Air cargo carriers face belly-hold shortages following flight cuts tied to virus
A MARKED reduction in passenger flights to China means that belly-hold space is in tight supply following the outbreak of the respiratory coronavirus, which has continued to claim more lives and rapidly infect more victims
A MARKED reduction in passenger flights to China means that belly-hold space is in tight supply following the outbreak of the respiratory coronavirus, which has continued to claim more lives and rapidly infect more victims.
Millions of Chinese in Wuhan and other cities have effectively been placed under regional quarantine, providing further impetus for shelving flights.
Lufthansa Group suspended Lufthansa, SWISS and Austrian Airlines flights to Beijing and Shanghai until February 28 after initially slashing flights until February 9. The cities of Nanjing, Shenyang and Qingdao will not be served by passenger aircraft until March 28, while flight operations through Hong Kong will continue as planned, it said, reported American Shipper.
'Lufthansa Cargo plans to maintain connections to and from mainland China with cargo aircraft as long as possible,' the company said in a notice to customers.
One of the wild cards for continued operation of all-cargo aircraft is whether pilots and crews will be willing to fly into the epicentre of the global health emergency. Lufthansa Cargo acknowledged that is a concern and that future flights are also subject to government restrictions.
The shrinking of passenger belly-hold capacity, in theory, creates more opportunity for all-cargo airlines, but that assumes a steady state of demand from shippers. Shipping volumes were low already because Chinese authorities have extended the Lunar New Year holiday period through to February 9 in key manufacturing provinces in an effort to control the outbreak.
How much freight there is for export will depend on the extent to which factories are open and whether people can get to work if public transportation is shut down. Outbound and inbound freight will also be impacted by the availability of logistics workers and truckers to process shipments and deliver them to and from aircraft.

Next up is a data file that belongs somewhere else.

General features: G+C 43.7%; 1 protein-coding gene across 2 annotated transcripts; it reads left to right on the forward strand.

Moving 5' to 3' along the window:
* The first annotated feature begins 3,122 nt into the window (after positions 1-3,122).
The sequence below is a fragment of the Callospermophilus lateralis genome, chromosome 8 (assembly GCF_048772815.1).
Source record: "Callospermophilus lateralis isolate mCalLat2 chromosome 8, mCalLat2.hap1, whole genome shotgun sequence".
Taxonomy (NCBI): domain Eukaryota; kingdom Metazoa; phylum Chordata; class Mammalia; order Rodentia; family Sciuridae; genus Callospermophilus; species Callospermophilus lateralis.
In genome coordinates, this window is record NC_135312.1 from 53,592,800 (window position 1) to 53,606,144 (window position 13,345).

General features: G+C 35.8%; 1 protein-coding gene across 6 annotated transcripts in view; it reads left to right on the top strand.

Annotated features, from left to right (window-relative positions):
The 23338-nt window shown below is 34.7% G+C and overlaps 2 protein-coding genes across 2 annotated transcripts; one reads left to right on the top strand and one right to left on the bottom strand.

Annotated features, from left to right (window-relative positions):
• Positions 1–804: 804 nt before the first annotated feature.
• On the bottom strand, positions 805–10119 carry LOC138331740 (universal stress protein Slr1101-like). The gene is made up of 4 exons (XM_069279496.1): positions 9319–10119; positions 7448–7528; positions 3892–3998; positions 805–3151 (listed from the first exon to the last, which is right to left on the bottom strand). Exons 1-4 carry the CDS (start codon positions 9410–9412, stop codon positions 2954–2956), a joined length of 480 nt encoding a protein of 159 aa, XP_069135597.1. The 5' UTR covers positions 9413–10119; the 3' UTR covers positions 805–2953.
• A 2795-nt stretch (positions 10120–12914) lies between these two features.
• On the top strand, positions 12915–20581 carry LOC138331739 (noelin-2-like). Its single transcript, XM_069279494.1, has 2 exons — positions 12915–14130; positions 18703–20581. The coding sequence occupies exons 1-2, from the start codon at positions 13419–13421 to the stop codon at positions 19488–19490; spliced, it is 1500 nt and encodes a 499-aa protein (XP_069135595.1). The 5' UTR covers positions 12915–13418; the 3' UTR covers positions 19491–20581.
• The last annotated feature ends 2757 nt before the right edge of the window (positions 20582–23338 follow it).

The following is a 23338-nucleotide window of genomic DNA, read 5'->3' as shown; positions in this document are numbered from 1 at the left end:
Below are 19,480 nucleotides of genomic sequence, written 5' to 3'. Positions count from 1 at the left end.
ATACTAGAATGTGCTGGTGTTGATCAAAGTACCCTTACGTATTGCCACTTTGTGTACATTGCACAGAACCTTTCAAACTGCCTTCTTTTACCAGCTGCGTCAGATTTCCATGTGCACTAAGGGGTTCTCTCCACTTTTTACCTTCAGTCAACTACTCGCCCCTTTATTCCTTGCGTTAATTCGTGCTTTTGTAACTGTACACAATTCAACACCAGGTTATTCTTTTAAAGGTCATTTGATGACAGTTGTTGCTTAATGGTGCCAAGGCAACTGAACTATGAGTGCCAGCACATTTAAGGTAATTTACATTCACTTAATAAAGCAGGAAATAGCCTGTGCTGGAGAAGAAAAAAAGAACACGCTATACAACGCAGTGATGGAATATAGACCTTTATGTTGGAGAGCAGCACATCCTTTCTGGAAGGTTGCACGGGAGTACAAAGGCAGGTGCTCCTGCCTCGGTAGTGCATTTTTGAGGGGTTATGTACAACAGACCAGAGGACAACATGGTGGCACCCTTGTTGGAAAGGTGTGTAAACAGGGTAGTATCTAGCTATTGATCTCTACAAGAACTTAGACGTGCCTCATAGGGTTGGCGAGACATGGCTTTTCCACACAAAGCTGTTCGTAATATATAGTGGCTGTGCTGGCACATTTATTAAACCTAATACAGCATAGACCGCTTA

Freight aircraft carry 70 per cent of North American air imports from China. The reduction in passenger capacity would normally impact shipping rates, but that is less likely now, given the low level of demand, industry experts say.
The virus has not had a material impact on UPS's business so far, spokesman Jim Mayer said in an email. 'We are closely monitoring the situation and, should the need arise, our contingency plans can be put in place to minimise disruption to our network and ensure shipments arrive at their final destinations as soon as conditions permit.'
UPS crews are being provided particulate-filtering respirator masks and hand-sanitising gel, as well as advice on how to help prevent contracting infectious diseases and what to do should they exhibit any symptoms, he said.
The European Union Aviation Safety Agency is urging carriers to make sure they have sufficient potable water in water tanks prior to departure, a sufficient number of gloves available onboard and disinfectant gel available for the crew, and that when on the ground with passengers aboard, the maximum time without air conditioning/ventilation is under 30 minutes.
Meanwhile, the US government is now funnelling all passenger flights carrying individuals who have travelled to China within 14 days of arrival to one of 11 designated airports where resources are available for enhanced screening procedures to identify potential sick travellers.